Due to the interest in the international aspects of the white power music scene generated by the murder and mayhem alleged committed by white power musician Wade Michael Page, IREHR publishes here an investigative look back from our archives to further understanding of the nature of this international cooperation.
Inside the International White Power Music Underground
By Devin Burghart
Landser was a German white power music band popular across Europe. In December 2003, members of the band were sentenced to prison for “forming a criminal gang organization” under laws that forbid publishing materials that defame the deaths of World War II or incite race hatred. The information produced at their trial revealed some fascinating aspects of the “internationalization” of the white power music underground, namely how the transnational enterprise works and how the money flows.
Back in 1998, Landser began work on their CD “German Anger – Rock Against Authorities” (translated). Michael Regener, lead singer of Landser decided that the place to record their new CD was in the United States, so they made an agreement to use the production studio of Bound For Glory (BFG) in St. Paul, MN. They made contact with members to do so. Regener spoke with Jens Og in 1997 about the production process.
On April 7, 1998 Landser members flew from Berlin Tegel airport via Chicago, to Minneapolis, then headed to the BFG recording studio. The contact person was Ed from BFG –whom they talked with about the pressing of CD’s and the shipping of them to Europe. To produce a master, they needed 2-3 days of technical support from members of BFG. Landser didn’t have to pay for this technical support, however, because Landser had lent their music to that “Guess Who’s Coming to Dinner?” CD compilation with BFG.
After recording, the band spent several days in the United States celebrating. A DAT master tape with a Viking Motif remained behind after Landser members returned to Germany. The DAT was kept by Ed, who organized the mixing of each track and the pressing of the CD’s. The CD was pressed at Cinram International Inc. in Alabama. They pressed 10,000 CDs, paid for by a money transfer from Germany arranged by Jens Og.
For the CD cover art, the band wanted to use a Viking drawing by Canadian white power musician, “Griffin” (David Allen Surette). Griffin is a personal friend of Regener. Griffin visited the studio during the recording session to present the draft of the Viking drawing. Griffin then handed over the drawing to the layout person recommended by Ed from BFG. Griffin then sent the picture via email to Joachim Bratz in Berlin. Because Og and Bratz were afraid that the picture would connect them to the production of the CD, Og and Bratz decided not to use Griffin or the Viking drawing. They printed the cover booklets on May 15, 1998 in Frankfurt. But given the contents of the booklets, the printer got cold feet and handed the master over to the police.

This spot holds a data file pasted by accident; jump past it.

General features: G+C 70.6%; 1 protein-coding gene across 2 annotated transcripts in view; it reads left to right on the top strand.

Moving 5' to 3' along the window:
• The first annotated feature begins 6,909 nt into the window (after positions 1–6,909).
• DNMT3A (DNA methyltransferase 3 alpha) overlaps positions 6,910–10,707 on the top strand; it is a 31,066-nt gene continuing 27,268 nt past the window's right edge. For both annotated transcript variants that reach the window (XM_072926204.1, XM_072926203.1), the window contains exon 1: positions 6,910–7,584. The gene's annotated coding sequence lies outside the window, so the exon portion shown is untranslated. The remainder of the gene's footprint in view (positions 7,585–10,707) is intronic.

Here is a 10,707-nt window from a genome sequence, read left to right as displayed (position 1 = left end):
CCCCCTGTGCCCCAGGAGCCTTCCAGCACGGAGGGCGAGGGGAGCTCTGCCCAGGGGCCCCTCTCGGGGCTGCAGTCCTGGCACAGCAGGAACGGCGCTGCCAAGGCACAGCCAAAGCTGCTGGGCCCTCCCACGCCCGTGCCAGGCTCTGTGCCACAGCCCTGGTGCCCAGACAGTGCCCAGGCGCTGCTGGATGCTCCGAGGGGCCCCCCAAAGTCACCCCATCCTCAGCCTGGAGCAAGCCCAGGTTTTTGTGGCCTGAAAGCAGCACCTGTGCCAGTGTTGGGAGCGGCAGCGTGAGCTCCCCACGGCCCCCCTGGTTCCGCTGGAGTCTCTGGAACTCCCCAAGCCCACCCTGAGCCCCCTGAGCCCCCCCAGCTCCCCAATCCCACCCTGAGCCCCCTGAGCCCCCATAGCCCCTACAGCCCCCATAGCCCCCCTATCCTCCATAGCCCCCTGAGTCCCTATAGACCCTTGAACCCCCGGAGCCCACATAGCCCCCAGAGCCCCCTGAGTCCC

In April 1998, Regener talked to Ed about how to ship the CD’s to Germany. The concern was that direct mail to Germany would get the CD’s seized by German customs. To prevent this from happening, they chose to go through middle persons in the Netherlands, who would then smuggle them into Germany.
Ed turned to Ben Oreel, who owns Viking Sounds mail order in the Netherlands. Oreel told Ed about several people who could receive packages of 50 CDs. But this only took place after several calls from Regener.
The process worked like this: after each delivery arrived in the Netherlands, each contacted Regener. He then contacted the United States, at which time the next package would be sent. This was the demand of Regener, who also demanded a conspiratorial way of talking about the transactions on the phone. German contact people would then be given addresses in the Netherlands where they would have to go to pick up CD’s. For example: one neo-Nazi from Berlin drove to the Netherlands to pick up CD’s, he paid 5000 marks ($2500 at the time) for 500 CDs.
So, in this case the initial distributor, Regener, would easily have grossed at least $50,000 (wholesale cost) of the 10,000 CDs (10,000 is a fairly average run for an established band), though the profit margin was likely much higher. Aside from shipping, much of the cost is negligible – absorbed by the movement support system.
If he’d also been selling them retail, his profits would be even higher as the CD was selling for upwards of 40-50 marks ($20-25+) because of the controversial nature of the contraband CD. In the case of the Berlin bonehead, after paying for the CDs, he was still set to make 15,000 – 20,000 Marks ($7,500-10,000) on the sale of those 500 CDs. Undoubtedly, some of that money also flowed back to Regener, some flowed back into the movement.
If the entire run had gotten through, and been sold at the “retail price” that works out to a total gross of around 400,000-500,000 Marks ($200,000-250,000). That money is divvied up over multiple sources, and there are lots of little things bringing down the net profit, but there was good money in white noise.